Bonjour à tous!
…so you’re planning to move to France? Whether you’re going abroad to work or to marry the Frenchman (or woman) of your dreams (one can dream, can’t they?), moving to a new place, let alone halfway across the world, can be a daunting experience. Even after you finish dealing with all the immigration paperwork and finally pack your bags to fly over to France, that’s only half of the process. For the next weeks, months, even years to follow, you’ll encounter plenty of things that, while possibly similar to that in the U.S., can also be so different from what you’re accustomed to back home.
True, one can say that many of these differences can be attributed to cultural dissimilarities, if not all of them. But to realize them, as well as adapt, it can take quite some effort, as well as one’s willingness to do so. For me, I’ve spent a good amount of time living abroad in France, both for studying abroad and teaching, and I can say that getting used to the French way of life isn’t all sunshine and rainbows- in fact, there are plenty of grey clouds and thunderstorms in between (an analogy which, weather-wise, isn’t too far from the climate in France, at least in the north where I mainly stayed. But I digress).
With that said, I’ve decided to compile a list of things to expect should you plan to move to France. My hope is that you can use this list to prepare for your arrival in the country, and most important avoid major culture shock which, unfortunately, has negatively affected many individuals who had other expectations of France. Again, embracing and assimilating into French culture is no easy feat, but knowing the expectations beforehand can, hopefully, make the process more bearable.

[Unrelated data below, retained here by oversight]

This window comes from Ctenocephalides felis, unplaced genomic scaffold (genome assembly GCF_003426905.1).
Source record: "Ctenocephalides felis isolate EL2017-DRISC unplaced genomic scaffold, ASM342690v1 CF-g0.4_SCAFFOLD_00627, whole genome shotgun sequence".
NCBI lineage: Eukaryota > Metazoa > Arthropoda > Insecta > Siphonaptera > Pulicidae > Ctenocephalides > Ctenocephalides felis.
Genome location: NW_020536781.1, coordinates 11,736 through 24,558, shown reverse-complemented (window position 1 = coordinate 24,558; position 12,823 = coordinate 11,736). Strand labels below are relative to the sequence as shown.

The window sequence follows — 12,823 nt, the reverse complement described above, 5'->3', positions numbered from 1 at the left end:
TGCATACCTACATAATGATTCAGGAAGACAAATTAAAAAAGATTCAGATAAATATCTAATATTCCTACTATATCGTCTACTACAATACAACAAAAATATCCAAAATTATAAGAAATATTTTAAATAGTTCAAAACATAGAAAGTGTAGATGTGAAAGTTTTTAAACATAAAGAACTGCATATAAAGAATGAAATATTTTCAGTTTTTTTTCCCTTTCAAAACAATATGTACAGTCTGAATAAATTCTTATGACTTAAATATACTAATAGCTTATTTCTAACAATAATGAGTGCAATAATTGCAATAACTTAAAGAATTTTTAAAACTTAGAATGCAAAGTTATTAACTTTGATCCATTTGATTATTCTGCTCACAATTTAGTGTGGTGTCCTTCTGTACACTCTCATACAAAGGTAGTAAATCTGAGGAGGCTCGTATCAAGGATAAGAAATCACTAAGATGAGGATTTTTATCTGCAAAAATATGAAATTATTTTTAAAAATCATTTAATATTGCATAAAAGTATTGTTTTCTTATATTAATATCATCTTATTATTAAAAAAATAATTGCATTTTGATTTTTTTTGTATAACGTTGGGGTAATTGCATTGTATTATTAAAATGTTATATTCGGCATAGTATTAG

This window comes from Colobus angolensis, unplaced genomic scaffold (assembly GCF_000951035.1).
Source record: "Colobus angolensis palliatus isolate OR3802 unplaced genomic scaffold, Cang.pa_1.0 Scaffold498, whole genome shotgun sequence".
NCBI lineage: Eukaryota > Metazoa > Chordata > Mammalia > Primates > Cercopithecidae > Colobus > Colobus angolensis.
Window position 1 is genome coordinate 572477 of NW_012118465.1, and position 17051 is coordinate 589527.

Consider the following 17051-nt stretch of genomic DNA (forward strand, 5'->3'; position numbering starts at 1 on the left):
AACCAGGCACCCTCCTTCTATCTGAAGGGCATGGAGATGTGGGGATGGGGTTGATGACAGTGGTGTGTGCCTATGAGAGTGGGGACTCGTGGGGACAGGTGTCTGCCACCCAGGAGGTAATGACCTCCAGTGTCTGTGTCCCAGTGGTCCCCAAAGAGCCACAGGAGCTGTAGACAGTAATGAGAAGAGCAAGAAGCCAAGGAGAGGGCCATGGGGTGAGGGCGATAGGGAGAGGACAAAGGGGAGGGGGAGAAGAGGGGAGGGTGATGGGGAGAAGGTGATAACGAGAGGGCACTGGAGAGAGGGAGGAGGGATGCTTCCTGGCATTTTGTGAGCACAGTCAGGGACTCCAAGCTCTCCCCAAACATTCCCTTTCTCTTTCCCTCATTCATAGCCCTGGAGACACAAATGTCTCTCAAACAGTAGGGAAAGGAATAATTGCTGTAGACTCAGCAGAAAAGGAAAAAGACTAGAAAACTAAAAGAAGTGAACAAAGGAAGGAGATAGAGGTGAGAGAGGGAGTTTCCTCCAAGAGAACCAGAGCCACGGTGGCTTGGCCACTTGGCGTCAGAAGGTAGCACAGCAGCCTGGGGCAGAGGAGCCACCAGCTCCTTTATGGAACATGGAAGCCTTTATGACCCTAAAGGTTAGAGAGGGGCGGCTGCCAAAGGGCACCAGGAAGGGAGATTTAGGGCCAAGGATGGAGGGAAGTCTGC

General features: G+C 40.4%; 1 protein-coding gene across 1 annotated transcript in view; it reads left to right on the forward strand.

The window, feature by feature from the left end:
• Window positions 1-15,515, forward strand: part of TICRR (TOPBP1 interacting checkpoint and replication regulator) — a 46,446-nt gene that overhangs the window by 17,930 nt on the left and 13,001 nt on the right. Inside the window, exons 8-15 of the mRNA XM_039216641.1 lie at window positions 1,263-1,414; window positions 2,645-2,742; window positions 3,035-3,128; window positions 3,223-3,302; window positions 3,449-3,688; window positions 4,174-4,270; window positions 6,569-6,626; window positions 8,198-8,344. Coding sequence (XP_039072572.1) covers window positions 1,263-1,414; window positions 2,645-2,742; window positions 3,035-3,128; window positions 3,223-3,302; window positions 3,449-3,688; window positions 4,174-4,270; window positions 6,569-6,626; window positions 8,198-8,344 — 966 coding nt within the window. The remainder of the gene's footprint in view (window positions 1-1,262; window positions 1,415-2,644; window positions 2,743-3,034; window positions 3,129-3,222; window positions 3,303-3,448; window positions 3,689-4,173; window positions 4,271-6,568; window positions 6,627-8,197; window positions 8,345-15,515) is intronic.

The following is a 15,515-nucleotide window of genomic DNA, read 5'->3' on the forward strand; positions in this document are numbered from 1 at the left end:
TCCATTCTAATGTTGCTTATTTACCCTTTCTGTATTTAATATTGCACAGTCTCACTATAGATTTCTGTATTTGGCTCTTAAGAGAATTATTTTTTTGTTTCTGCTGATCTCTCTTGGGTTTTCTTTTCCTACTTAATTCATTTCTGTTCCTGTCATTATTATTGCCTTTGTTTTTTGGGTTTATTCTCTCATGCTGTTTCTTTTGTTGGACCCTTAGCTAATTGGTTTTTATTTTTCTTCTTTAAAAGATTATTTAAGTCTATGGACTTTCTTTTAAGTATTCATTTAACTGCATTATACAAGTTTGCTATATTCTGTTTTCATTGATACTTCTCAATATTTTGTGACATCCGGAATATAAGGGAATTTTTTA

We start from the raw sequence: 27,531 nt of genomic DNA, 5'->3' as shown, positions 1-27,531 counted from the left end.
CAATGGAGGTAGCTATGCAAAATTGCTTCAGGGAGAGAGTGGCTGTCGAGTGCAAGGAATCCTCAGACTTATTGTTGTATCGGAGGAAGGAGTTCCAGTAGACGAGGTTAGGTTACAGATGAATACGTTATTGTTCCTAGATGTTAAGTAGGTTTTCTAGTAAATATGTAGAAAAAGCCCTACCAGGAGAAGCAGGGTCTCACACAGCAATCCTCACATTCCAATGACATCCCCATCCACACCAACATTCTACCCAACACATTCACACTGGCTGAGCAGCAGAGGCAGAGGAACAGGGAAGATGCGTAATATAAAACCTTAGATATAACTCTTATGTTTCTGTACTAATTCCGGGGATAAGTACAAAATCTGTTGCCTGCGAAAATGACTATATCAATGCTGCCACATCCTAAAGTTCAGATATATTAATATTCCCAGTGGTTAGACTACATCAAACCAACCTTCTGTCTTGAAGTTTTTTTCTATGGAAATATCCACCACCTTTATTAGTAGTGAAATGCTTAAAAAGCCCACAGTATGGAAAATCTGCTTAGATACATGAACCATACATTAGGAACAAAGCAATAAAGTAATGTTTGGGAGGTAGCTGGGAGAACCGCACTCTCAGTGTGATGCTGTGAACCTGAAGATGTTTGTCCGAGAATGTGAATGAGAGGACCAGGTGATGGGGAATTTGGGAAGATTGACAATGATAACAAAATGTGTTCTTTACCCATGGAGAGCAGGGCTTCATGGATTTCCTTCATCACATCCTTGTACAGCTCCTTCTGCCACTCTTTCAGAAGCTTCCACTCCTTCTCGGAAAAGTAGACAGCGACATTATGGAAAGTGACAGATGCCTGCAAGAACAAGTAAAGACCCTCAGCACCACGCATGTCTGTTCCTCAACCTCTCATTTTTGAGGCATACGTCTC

Let’s get to them!
1. Prepare for change. General as it sounds, this is probably the most crucial point that you’ll need to know upon arriving in France. From the food to the inconsistent weather (which for me, coming from consistently-sunny Los Angeles, was a painful adjustment), just know that this isn’t like living in the United States. Even your wardrobe will be altered; before moving to (northern) France, I didn’t wear so many scarves and thick, winter jackets (which made me look more like a penguin) until then. That said, being adaptable is essential to making things easier for others, as well as yourself, while living in France.
2. Things are smaller. From food portions to living space, things are just a bit tinier in France. If you’re used to your 2-lb. steak and potatoes back in the U.S. (a dish which I would also say is a gross representation of the “stereotypically-American” meal), then expect that to shrink by at least a third when in France. In fact, I believe that the portion sizes in Europe are actually what is considered the “right amount” to eat: true, that croque monsieur you order at the cafe isn’t as big as the ones you get in the U.S., but trust me, with all of that cheese and cream on top, it’ll no doubt fill you up! Don’t underestimate the heartiness of French food, let alone that in the rest of Europe!
*story time* On the topic of small things in France, one aspect that really took some time to get used to were the showers: back home in the U.S., my shower doubled as a bathtub, which I assume is what most Americans have in their houses. However, my flat’s shower in France was built like a tube, a sort-of cylinder structure that reminded me of a time machine (how weird is that?). Seriously, it was cramped; you can’t imagine just how many times I’ve hit my elbows against the shower walls in my flat!